A new “more activist” ports policy, the possible re-introduction of a fuel rebate to help the freight sector and influencing European transport policy during Ireland’s Presidency of the Council of the European Union are being given precedence by Transport Minister Leo Varadkar.
Aviation and ports
Aviation is important to the economy, he told delegates. However, “the situation [at Shannon] is not sustainable.” Passenger numbers at the airport have declined by 43 per cent between 2009 (2,790,000) and 2011 (1,600,000). “The current situation can’t hold and we need to make big changes,” the Minister told delegates.
The transport department has been working with the airport and its partners and is “looking in great detail at what can be done in Shannon in terms of developing it as an aviation centre.”
On the regional airports, he commented: “This time last year, there were more regional airports than there are now. Two [Galway and Sligo] have lost their government funding, they no longer have any scheduled flights.” He added: “We just had too many airports and it wasn’t possible to sustain them all and the cost of that was falling on the tax-payer.”
Donegal, Knock, Kerry and Waterford are the remaining regional airports. They “know that they have until 2014 or 2015 to reach the stage where they are operating at a balance where they no longer need operating subsidies.” The Minister revealed: “I’m confident enough that at least two of those four will be able to meet that.”
Ports are of great interest to the Transport Minister and the formulation of a new ports policy is under way. It will “mark a move away from the laissez faire policy that was there in the past [i.e.] to set up a number of semi-state port companies and let them do their own thing and hope that it will work out.”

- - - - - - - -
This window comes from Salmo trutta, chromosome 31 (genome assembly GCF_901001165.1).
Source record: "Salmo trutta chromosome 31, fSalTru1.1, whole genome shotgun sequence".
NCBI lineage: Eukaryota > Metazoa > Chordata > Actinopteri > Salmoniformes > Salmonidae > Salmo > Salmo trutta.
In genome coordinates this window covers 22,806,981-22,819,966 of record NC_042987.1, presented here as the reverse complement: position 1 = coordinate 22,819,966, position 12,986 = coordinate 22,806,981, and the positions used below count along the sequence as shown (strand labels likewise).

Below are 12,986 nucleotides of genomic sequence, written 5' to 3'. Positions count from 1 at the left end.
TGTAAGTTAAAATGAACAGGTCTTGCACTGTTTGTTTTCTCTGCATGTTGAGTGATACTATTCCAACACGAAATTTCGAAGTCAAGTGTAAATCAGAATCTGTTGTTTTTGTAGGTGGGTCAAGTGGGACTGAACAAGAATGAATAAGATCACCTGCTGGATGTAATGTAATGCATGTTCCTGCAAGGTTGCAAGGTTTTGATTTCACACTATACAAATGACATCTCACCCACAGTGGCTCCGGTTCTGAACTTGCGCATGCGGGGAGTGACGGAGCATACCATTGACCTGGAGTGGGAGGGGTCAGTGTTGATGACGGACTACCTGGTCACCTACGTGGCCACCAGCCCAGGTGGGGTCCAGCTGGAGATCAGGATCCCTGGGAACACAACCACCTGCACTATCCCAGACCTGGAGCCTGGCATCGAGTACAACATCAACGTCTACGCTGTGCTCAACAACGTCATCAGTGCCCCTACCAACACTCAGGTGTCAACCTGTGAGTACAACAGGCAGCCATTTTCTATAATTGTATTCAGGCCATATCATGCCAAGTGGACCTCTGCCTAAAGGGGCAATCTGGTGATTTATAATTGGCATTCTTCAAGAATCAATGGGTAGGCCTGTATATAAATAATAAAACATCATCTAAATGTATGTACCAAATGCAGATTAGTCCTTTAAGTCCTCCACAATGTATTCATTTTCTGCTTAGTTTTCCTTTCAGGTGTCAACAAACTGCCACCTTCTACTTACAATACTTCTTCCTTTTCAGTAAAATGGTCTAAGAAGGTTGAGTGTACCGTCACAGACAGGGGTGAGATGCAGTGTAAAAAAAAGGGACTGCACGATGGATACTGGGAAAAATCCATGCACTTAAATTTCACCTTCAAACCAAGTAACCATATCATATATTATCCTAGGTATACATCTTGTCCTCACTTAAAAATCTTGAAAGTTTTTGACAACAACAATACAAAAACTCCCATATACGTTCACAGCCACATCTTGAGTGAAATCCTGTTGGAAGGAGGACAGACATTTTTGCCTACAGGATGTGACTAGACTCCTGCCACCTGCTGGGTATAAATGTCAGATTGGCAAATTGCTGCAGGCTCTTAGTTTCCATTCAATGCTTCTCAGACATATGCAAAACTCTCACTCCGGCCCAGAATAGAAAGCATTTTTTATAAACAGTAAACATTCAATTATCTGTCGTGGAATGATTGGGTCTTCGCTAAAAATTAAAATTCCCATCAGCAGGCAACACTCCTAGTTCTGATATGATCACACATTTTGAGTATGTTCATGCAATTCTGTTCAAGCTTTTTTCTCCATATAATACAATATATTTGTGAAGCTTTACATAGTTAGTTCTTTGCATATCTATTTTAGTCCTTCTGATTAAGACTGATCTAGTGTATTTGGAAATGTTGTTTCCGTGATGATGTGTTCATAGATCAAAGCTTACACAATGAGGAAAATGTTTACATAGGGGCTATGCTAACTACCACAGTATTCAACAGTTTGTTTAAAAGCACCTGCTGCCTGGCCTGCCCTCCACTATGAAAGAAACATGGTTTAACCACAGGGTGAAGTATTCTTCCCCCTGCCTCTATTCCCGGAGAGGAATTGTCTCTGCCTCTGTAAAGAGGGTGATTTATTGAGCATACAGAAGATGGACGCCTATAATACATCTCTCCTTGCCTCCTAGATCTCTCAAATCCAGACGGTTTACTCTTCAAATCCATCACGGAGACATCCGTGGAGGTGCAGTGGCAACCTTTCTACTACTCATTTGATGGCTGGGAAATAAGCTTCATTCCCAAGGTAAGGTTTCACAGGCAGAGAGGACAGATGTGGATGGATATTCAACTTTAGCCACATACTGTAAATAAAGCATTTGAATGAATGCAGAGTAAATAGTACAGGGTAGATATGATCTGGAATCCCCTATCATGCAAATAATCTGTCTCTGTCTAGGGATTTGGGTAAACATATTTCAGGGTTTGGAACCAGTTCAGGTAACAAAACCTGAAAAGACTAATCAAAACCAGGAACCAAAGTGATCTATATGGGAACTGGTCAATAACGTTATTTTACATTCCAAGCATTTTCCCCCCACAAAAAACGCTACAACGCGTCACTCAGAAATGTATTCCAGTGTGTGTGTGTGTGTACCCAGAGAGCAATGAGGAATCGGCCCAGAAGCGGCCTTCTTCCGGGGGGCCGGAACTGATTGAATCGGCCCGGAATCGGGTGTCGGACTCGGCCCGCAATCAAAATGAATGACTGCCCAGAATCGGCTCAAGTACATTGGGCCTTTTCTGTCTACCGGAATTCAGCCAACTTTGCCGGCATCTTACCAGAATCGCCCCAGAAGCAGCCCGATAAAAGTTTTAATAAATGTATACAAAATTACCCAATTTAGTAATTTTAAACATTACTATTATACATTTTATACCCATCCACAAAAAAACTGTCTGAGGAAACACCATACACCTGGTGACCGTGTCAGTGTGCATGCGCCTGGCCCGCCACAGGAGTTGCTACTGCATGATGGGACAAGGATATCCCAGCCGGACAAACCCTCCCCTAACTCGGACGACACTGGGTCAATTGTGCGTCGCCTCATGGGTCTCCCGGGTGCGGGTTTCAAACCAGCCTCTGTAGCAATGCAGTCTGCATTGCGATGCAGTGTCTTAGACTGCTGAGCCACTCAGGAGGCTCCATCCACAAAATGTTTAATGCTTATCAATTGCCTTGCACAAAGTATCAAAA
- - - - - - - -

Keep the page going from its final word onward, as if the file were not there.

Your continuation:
“That’s not the best policy in the interests of the public or in the interests of the tax payer,” Varadkar said. “It’s particularly not working out in the smaller ports which are losing a lot of business.”
At the moment, “it’s just the nature of the business that we are moving towards bigger ships, deeper water and bigger ports.”
Delegates were told: “Essentially what’s been happening over time is, to the extent that they had them, the reserves in those ports have been whittled away until there is nothing left and the Government has to intervene. At that point, the Government is intervening too late in a crisis situation when all the capital has been whittled away.”
The new policy will be “more activist.” It will “set a vision as to how our ports should work and it will be the role of the shareholder to set policy and intervene, where necessary, to ensure that that is done.”
At the moment, law and policy treat ports “as though they are the same but of course they are not the same.” The three core ports are Dublin, Cork and Shannon Foynes but the ports with regional importance and ports in transition “no longer get most of their revenue from maritime activity.” The new policy will make a distinction between those types of ports, the Minister outlined.
Rail and freight
The Government’s decision not to renew the derogation on the structure and management of the railways means that “by this time next year, we’ll have to have a certain degree of separation in Iarnród Éireann.” The details “haven’t exactly [been] worked out … but there will have to be separation between the operator element of the business and the infrastructure management,” he explained.